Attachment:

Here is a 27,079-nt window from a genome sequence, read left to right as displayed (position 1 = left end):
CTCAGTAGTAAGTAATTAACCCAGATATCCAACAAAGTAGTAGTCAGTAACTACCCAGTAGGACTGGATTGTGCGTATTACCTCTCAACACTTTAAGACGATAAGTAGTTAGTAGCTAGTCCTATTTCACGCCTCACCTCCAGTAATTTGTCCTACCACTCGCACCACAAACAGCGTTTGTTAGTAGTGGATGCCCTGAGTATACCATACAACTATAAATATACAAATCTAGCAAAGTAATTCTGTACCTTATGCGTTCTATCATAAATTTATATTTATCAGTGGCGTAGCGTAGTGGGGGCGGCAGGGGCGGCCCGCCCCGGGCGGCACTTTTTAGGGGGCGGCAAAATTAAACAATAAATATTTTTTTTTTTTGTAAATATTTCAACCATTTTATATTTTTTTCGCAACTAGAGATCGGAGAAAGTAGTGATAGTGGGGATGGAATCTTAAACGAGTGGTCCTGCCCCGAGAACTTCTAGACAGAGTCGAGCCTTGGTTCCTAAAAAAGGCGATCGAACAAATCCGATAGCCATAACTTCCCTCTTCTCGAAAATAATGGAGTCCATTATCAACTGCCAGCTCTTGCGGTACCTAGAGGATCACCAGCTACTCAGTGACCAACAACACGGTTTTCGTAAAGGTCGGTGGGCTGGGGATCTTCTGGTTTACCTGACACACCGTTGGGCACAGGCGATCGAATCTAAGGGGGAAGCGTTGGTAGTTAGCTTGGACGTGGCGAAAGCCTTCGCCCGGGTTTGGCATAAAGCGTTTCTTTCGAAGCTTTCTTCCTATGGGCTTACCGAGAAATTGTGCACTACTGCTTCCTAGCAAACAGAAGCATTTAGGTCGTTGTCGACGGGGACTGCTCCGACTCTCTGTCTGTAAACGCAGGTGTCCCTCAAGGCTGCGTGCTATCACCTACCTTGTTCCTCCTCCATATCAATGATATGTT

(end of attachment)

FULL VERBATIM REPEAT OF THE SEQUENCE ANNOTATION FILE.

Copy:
Here is a 27,079-nt window from a genome sequence, read left to right as displayed (position 1 = left end):
CTCAGTAGTAAGTAATTAACCCAGATATCCAACAAAGTAGTAGTCAGTAACTACCCAGTAGGACTGGATTGTGCGTATTACCTCTCAACACTTTAAGACGATAAGTAGTTAGTAGCTAGTCCTATTTCACGCCTCACCTCCAGTAATTTGTCCTACCACTCGCACCACAAACAGCGTTTGTTAGTAGTGGATGCCCTGAGTATACCATACAACTATAAATATACAAATCTAGCAAAGTAATTCTGTACCTTATGCGTTCTATCATAAATTTATATTTATCAGTGGCGTAGCGTAGTGGGGGCGGCAGGGGCGGCCCGCCCCGGGCGGCACTTTTTAGGGGGCGGCAAAATTAAACAATAAATATTTTTTTTTTTTGTAAATATTTCAACCATTTTATATTTTTTTCGCAACTAGAGATCGGAGAAAGTAGTGATAGTGGGGATGGAATCTTAAACGAGTGGTCCTGCCCCGAGAACTTCTAGACAGAGTCGAGCCTTGGTTCCTAAAAAAGGCGATCGAACAAATCCGATAGCCATAACTTCCCTCTTCTCGAAAATAATGGAGTCCATTATCAACTGCCAGCTCTTGCGGTACCTAGAGGATCACCAGCTACTCAGTGACCAACAACACGGTTTTCGTAAAGGTCGGTGGGCTGGGGATCTTCTGGTTTACCTGACACACCGTTGGGCACAGGCGATCGAATCTAAGGGGGAAGCGTTGGTAGTTAGCTTGGACGTGGCGAAAGCCTTCGCCCGGGTTTGGCATAAAGCGTTTCTTTCGAAGCTTTCTTCCTATGGGCTTACCGAGAAATTGTGCACTACTGCTTCCTAGCAAACAGAAGCATTTAGGTCGTTGTCGACGGGGACTGCTCCGACTCTCTGTCTGTAAACGCAGGTGTCCCTCAAGGCTGCGTGCTATCACCTACCTTGTTCCTCCTCCATATCAATGATATGTT